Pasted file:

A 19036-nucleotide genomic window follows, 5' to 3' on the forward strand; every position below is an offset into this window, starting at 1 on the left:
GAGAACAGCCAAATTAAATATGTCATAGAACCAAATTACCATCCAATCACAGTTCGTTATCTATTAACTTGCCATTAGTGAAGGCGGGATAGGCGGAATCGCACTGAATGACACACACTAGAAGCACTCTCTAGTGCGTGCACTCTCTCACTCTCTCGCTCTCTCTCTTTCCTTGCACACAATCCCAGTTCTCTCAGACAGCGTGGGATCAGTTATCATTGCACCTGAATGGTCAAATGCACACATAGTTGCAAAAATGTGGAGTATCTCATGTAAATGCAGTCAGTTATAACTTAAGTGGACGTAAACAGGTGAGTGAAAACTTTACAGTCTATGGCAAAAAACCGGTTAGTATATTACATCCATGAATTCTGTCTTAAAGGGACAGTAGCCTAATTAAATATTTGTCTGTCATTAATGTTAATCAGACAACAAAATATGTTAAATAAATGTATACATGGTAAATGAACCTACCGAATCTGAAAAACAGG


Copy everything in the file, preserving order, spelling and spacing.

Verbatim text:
A 19036-nucleotide genomic window follows, 5' to 3' on the forward strand; every position below is an offset into this window, starting at 1 on the left:
GAGAACAGCCAAATTAAATATGTCATAGAACCAAATTACCATCCAATCACAGTTCGTTATCTATTAACTTGCCATTAGTGAAGGCGGGATAGGCGGAATCGCACTGAATGACACACACTAGAAGCACTCTCTAGTGCGTGCACTCTCTCACTCTCTCGCTCTCTCTCTTTCCTTGCACACAATCCCAGTTCTCTCAGACAGCGTGGGATCAGTTATCATTGCACCTGAATGGTCAAATGCACACATAGTTGCAAAAATGTGGAGTATCTCATGTAAATGCAGTCAGTTATAACTTAAGTGGACGTAAACAGGTGAGTGAAAACTTTACAGTCTATGGCAAAAAACCGGTTAGTATATTACATCCATGAATTCTGTCTTAAAGGGACAGTAGCCTAATTAAATATTTGTCTGTCATTAATGTTAATCAGACAACAAAATATGTTAAATAAATGTATACATGGTAAATGAACCTACCGAATCTGAAAAACAGG